Contrary to the petitioner's contention, DSS may recover, from the estate of the community spouse, the cost of Medicaid benefits paid for the care of an institutionalized spouse, so long as the community spouse was a "responsible" relative pursuant to Social Services Law § 101, in that he or she possessed sufficient means to pay the institutionalized spouse's medical expenses at the time when the expenses were incurred (see Matter of Tomeck, 8 NY3d 724, 739-740; Matter of Craig, 82 NY2d 388, 393-394; Matter of Kling, 278 AD2d 883; see also Matter of Shah [Helen Hayes Hosp.], 95 NY2d 148; Sherman v DeRosa, 34 AD3d 782, 783; Commissioner of Dept. of Social Servs. of City of N.Y. v Spellman, 243 AD2d 45, 48-49; 42 USC § 1396k[a][1][A]; 42 USC §§ 1396a[a][25], 1396r-5[c][2]; Social Services Law §§ 101, 366 [3]).

Moreover, the limitation on recoveries from a Medicaid recipient's estate where the recipient is survived by a permanently disabled child (see 42 USC § 1396p[b][2]; Social Services Law § 369[2][b][ii]; Matter of Andrews, 234 AD2d 692, 692-693; Matter of Samuelson, 110 AD2d 187, 192-197; Matter of Burstein, 160 Misc 2d 900, 901-902) is inapplicable here, where the DSS does not seek recovery from the estate of the institutionalized spouse for medical benefits that it furnished to her pursuant to Social Services Law § 366(3) but, rather, seeks recovery from the estate of the community spouse (see Social Services Law § 369[2][b][ii]).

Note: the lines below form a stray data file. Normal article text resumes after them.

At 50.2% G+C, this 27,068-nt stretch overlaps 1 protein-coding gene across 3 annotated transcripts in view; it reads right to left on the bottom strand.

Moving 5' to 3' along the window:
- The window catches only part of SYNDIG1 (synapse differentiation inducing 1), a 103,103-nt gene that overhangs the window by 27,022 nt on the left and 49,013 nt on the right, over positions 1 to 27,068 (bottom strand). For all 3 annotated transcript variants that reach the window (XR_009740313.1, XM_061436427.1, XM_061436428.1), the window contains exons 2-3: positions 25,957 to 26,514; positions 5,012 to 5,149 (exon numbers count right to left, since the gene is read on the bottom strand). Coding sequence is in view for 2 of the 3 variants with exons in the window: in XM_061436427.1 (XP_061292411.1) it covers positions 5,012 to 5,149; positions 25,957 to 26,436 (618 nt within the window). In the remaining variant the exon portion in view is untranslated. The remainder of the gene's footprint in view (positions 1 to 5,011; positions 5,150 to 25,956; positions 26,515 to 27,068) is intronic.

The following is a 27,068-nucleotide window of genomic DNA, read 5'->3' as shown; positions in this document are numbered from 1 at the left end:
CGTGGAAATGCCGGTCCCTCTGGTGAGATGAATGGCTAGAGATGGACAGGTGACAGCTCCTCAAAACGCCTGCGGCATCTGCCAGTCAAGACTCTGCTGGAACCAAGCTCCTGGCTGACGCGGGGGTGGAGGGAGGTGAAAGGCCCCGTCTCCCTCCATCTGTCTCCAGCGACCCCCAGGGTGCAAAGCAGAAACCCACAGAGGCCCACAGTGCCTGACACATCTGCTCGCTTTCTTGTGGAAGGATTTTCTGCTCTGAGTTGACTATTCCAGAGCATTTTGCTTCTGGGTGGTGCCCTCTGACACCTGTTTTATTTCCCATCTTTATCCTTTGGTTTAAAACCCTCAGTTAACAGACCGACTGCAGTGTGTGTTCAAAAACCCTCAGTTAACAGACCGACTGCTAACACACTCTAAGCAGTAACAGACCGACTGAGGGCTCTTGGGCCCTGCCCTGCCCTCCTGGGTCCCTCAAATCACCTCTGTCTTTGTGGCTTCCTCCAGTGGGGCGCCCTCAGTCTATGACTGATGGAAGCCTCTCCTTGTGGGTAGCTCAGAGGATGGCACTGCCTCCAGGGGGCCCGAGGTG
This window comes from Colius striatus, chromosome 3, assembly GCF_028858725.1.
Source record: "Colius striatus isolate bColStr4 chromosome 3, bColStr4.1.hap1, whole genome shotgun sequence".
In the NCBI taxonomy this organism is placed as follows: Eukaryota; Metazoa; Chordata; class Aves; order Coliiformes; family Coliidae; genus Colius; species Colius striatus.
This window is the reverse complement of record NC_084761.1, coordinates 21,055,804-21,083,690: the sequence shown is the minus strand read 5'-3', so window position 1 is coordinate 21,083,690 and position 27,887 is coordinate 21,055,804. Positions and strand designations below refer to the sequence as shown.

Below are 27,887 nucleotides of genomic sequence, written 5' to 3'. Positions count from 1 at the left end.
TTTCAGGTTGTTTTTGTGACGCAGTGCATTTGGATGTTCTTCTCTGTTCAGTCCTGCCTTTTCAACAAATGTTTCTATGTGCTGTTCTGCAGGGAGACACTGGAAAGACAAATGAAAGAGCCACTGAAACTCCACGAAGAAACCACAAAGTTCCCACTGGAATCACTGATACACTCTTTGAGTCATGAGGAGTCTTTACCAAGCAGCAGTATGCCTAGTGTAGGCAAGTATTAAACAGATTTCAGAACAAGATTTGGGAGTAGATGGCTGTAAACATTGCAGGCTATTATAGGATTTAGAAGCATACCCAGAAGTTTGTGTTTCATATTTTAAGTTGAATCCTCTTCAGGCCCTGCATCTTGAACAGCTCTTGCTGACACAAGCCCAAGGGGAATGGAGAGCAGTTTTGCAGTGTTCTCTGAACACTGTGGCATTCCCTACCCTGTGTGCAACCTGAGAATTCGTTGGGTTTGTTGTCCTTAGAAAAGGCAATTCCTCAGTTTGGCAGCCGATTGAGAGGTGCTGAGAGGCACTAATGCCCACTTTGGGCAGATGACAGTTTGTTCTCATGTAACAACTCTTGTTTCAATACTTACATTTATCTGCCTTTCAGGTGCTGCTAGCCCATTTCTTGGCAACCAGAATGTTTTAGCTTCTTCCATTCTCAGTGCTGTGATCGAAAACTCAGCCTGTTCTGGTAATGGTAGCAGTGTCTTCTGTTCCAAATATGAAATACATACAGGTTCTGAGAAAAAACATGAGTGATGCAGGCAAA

Assessment of the community spouse's means is made at the time when the institutionalized spouse applies for benefits (see Matter of Tomeck, 8 NY3d at 733; Commissioner v Fishman, 280 AD2d 396, 398). The Medicaid worksheet prepared by DSS in conjunction with Zeena's application for Medicaid benefits shows that, at the time that Zeena applied to DSS for Medicaid benefits, Leon possessed resources in the sum of $268,048 in excess of the Community Spouse Resource Allowance (hereinfter CSRA), and earned the sum of $157.80 in monthly income in excess of the minimum monthly maintenance needs allowance (hereinafter MMMNA). Leon failed to seek a fair hearing to challenge the adequacy of the MMMNA or CSRA at the time of assessment (see 42 USC § 1396r-5[e]; Social Services Law § 366-c[8]) and, thus, the executor of his estate is foreclosed from doing so now.